Use of dalbavancin in infective endocarditis: a case series

Link to article at PubMed

JAC Antimicrob Resist. 2021 Aug 12;3(3):dlab099. doi: 10.1093/jacamr/dlab099. eCollection 2021 Sep.


BACKGROUND: Infective endocarditis, typically caused by Gram-positive organisms such as viridans group streptococci and Staphylococcus aureus, is associated with high mortality and morbidity and requires aggressive, prolonged antimicrobial treatment and sometimes surgery. Dalbavancin, a lipoglycopeptide active against Gram-positive pathogens, has a long half-life, which allows IV treatment as one dose or two doses with a prolonged interval, offering personalized treatment for complex psychosocial situations or facilitating early discharge. In the absence of randomized controlled trials in infective endocarditis, current evidence derives from real-world case series involving off-licence use. The Austrian Society for Infectious Disease and Tropical Medicine includes dalbavancin as an option for infective endocarditis.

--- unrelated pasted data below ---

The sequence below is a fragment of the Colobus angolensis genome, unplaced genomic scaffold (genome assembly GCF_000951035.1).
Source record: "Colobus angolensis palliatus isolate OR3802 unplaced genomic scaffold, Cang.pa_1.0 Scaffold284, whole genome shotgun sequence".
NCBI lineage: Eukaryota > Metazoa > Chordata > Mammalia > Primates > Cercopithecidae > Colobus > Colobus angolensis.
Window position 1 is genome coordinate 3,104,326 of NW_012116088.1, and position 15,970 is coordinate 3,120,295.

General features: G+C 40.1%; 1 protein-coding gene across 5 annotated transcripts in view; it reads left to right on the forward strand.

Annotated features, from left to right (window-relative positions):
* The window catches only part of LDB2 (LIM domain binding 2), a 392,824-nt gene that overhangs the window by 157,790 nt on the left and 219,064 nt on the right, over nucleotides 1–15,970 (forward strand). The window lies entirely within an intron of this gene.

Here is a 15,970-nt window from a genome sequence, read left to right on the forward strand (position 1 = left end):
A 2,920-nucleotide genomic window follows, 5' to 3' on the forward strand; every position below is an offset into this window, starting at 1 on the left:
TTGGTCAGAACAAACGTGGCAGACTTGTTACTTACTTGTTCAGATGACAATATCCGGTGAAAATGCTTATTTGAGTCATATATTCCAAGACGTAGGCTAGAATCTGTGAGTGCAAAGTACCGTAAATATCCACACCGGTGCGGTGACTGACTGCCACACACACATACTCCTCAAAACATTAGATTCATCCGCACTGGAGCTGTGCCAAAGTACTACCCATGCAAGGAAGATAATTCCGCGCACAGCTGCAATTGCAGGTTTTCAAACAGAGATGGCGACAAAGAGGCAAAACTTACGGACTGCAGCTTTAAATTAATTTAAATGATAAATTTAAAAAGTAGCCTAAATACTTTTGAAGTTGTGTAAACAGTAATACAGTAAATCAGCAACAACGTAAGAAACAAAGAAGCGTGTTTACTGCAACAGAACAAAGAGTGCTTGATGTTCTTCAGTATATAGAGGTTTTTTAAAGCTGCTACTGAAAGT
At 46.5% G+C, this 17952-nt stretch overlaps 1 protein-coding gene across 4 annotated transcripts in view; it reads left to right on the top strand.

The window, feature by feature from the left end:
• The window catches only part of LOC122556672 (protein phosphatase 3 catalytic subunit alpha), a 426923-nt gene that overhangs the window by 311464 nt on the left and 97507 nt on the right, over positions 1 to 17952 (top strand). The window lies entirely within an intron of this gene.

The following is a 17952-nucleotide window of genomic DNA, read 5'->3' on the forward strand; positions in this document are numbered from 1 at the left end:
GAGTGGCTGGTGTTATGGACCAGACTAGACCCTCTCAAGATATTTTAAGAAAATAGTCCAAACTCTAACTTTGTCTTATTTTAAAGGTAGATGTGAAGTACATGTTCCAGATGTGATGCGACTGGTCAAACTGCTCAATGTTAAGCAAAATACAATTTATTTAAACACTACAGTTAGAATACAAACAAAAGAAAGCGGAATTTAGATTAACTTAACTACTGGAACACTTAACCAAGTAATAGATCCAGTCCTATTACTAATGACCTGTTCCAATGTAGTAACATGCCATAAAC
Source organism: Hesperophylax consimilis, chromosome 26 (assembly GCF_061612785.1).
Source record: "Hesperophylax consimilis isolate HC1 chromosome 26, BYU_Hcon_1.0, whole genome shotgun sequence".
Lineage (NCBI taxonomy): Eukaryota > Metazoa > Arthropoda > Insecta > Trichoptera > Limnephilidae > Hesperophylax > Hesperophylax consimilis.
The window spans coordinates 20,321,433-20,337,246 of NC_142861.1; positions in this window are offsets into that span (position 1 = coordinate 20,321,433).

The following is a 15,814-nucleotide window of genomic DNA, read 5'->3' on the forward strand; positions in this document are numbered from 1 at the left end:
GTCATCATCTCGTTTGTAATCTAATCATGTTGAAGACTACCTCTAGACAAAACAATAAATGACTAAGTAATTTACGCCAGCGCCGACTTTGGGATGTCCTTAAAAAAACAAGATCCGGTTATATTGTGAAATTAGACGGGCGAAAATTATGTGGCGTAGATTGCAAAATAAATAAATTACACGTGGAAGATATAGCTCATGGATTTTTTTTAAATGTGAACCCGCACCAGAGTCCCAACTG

OBJECTIVES: This retrospective case series reports use of dalbavancin in a small cohort of patients with infective endocarditis treated at Lancashire Cardiac Centre, Blackpool Teaching Hospitals Foundation Trust, UK.

RESULTS: The pharmacy database included 11 patients in whom dalbavancin was used to address either complex psychosocial circumstances or the need for early discharge. The endocarditis multidisciplinary team selected dalbavancin from available treatment options. Structures affected by infective endocarditis included aortic, mitral and tricuspid valves; aortic composite grafts; implantable cardioverter defibrillator leads; and prosthetic aortic valves. Eight patients underwent surgery; three were managed conservatively with antibiotics. Dalbavancin was curative in all but one patient, whose signs and symptoms of infection improved. No patients developed adverse reactions.

CONCLUSIONS: Dalbavancin is an alternative treatment option at hospital discharge when conventional antibiotics may not be suitable due to complex psychosocial issues or early discharge is required.

PMID:34396119 | PMC:PMC8360293 | DOI:10.1093/jacamr/dlab099

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